Triggering Sequences from Gameplay

Illustrates how to trigger a Sequence from an in-game event.

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Once you have created your cinematic sequence, you may want to have it called and played during gameplay as part of a cutscene. For example, maybe the player walks into a room and you want to have the camera zoom in on an object. Or perhaps you want to trigger an ending cinematic after the player kills an enemy. By getting a reference to your Level Sequence, you can use Blueprint or C++ code to tell your sequence to start playing.

In this How-to, we create a sample cinematic that turns on a light when the player enters a Trigger Box. When the cinematic finishes playing, we'll instruct Sequencer to apply the changes to the light in the Level so it persists after the cinematic has finished playing. We also allow the player to skip the cinematic while it is playing but still instruct Sequencer to turn and leave the light on after skipping the scene.



For this How-to, we are using the Blueprint Third Person Template project.

  1. From the Place Actors panel in the Basic tab, drag a Box Trigger into the Level and resize and position as desired.


    When the player enters our trigger, we will instruct our cinematic to start playing through Blueprint.

  2. From the Main Toolbar, click the Cinematics button then select Add Level Sequence and give your cinematic a name.


  3. From the Place Actors panel in the Basic tab, drag a Point Light into the Level and place the light in the position shown below.


  4. With the Point Light selected, in the Details panel, change the Intensity value to 0.0 and click the Keyframe button.


    This will add the Point Light to Sequencer and keyframe its initial value at the start of the sequence.

  5. In Sequencer, move the timeline to frame 150 and set the Intensity value of your light to 5000 and keyframe it.

    Click image for full view.

    Your Point Light will now start in the off position and get brighter as the Sequence plays out.

  6. Click the Add Camera Button, then move the Camera in the Level to a position near the Character and keyframe it.

    Click image for full view.

  7. Move the Timeline to frame 75, then in the Level, move the Camera to a new position overlooking the Character and the light and keyframe it.

    Click image for full view.

  8. Move the Timeline to frame 150, then in the Level, move the Camera to a position focused on the light and keyframe it.

    Click image for full view.

    Our cinematic now has a camera fly-through animation that will show the player where the light is in the Level.

  9. Select the Trigger Box in the Level, then from the Main Toolbar, click the Blueprints button and select Open Level Blueprint.


  10. Right-click inside the graph, then select the Add On Actor Begin Overlap for the Trigger Box.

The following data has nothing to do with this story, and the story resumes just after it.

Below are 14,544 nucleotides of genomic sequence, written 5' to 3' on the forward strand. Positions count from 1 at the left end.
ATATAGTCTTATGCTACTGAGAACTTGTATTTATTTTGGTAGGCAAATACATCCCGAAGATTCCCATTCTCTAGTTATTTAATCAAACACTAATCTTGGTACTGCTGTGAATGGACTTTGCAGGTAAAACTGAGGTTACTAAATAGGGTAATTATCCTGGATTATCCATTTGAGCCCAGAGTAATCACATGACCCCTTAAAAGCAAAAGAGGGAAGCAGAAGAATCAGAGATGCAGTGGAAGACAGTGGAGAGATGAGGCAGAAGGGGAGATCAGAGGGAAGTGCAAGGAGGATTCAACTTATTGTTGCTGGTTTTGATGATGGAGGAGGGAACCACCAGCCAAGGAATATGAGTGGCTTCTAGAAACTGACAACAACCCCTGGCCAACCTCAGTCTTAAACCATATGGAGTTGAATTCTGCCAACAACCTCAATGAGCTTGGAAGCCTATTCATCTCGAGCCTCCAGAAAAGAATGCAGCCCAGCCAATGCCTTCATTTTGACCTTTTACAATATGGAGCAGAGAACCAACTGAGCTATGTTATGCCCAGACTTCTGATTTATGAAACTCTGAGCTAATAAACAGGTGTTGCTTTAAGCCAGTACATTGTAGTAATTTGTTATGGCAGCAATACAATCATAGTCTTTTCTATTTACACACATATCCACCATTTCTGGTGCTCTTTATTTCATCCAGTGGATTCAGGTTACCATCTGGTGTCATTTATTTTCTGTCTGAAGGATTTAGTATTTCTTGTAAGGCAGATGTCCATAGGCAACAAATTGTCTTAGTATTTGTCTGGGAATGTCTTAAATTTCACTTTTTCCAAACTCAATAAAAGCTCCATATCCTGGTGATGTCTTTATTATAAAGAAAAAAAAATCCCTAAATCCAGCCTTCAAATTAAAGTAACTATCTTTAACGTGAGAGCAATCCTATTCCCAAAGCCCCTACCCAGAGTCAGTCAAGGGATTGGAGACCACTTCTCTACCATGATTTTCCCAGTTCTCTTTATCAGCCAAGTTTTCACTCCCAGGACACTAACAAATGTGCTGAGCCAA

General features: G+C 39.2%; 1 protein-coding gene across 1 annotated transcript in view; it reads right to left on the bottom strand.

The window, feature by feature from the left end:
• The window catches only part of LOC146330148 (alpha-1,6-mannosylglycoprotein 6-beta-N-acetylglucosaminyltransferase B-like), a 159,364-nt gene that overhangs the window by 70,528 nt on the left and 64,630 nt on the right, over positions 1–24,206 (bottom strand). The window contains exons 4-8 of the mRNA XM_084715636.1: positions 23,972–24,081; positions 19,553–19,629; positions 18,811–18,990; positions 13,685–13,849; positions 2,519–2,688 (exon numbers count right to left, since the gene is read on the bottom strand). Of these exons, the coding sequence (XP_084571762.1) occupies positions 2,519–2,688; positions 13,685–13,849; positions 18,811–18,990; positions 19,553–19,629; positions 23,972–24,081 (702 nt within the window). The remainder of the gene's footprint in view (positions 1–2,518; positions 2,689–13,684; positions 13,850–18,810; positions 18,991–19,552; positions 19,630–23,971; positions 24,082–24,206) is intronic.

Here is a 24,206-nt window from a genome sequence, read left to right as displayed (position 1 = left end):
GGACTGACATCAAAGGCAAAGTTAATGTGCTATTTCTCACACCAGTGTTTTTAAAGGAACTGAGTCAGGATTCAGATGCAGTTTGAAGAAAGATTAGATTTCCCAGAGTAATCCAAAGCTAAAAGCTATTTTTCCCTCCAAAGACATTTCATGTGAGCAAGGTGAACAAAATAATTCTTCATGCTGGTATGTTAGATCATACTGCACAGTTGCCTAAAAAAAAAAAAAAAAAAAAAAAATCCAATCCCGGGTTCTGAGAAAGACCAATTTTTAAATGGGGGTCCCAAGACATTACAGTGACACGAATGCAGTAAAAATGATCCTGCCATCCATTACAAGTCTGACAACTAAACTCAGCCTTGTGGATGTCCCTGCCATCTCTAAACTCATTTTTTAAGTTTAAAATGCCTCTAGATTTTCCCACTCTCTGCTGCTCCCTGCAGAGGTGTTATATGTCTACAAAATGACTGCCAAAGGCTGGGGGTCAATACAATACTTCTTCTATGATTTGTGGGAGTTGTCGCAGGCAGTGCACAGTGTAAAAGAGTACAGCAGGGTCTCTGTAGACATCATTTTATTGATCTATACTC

11. Return to the Level and select your Level Sequence, then back inside the Level Blueprint, right-click and Create a Reference to your Level Sequence.


  12. Drag off the Level Sequence reference and select Play (SequencePlayer).


  13. Connect the OnActorBeginOverlap node to the Play node.


    When entering the Trigger Box, the Play node will be executed and will play your Level Sequence.

    You will notice if you play in the Editor that the sequence plays when entering the Trigger Box, however, it will only play once. If you want to play the sequence again, you will need to start the sequence over using the Set Playback Position node with the Playback Position set to 0 (or the start of the sequence) before telling the sequence to play.

  14. In the Level Blueprint, drag off the Sequence Player node and use the Set Playback Position node.


  15. Connect the Set Playback Position node between the OnActorBeginOverlap and Play nodes.


    This will set the Level Sequence back to the beginning prior to playing it.

  16. Inside Sequencer, right-click on the Intensity track, then under Properties set When Finished to Keep State.


    Using the Keep State option enables our light Intensity setting to remain after the sequence has ended. This is useful for situations where you want effects or settings you make in Sequencer to remain after the Sequence has ended. For example, your cinematic opens a door and you want the door to remain open once the cinematic ends.

  17. In the Level Blueprint, add an F keyboard event connected to a Branch (with condition Is Playing) that is connected to the Go to End and Stop node.


    When pressing the F key, if the Level Sequence is currently playing, it will immediately jump to the end and stop playing. The Go to End and Stop node is useful for situations when you want to allow your player to skip your cinematic but continue with any changes that Sequencer would have applied if the Sequence continued playing.

    For example, in our cinematic, Sequencer turns on a light in the Level. If the player skips the cutscene of the light being turned on, we still want the light to be on after the cutscene is skipped. If we were to simply use the Stop node to stop playing our cinematic, it would not complete the cinematic and would stop at whatever point in the cinematic we chose to stop (meaning the light would not be fully on or not on at all depending on where we stopped).

  18. Return to the Main Editor, then from the Main Toolbar, click the Play button to play in the Editor.

End Result

When you play in the Editor, you will notice that the light is not on by default. When entering the Trigger Box, the cinematic will start playing and the light will turn on and stay on when the cinematic completes. You can re-trigger the cinematic by entering the Trigger Box again, which will play the sequence from the beginning. You can also enter the Trigger Box and press the F key to skip the cinematic, which will result in the light automatically turning on.

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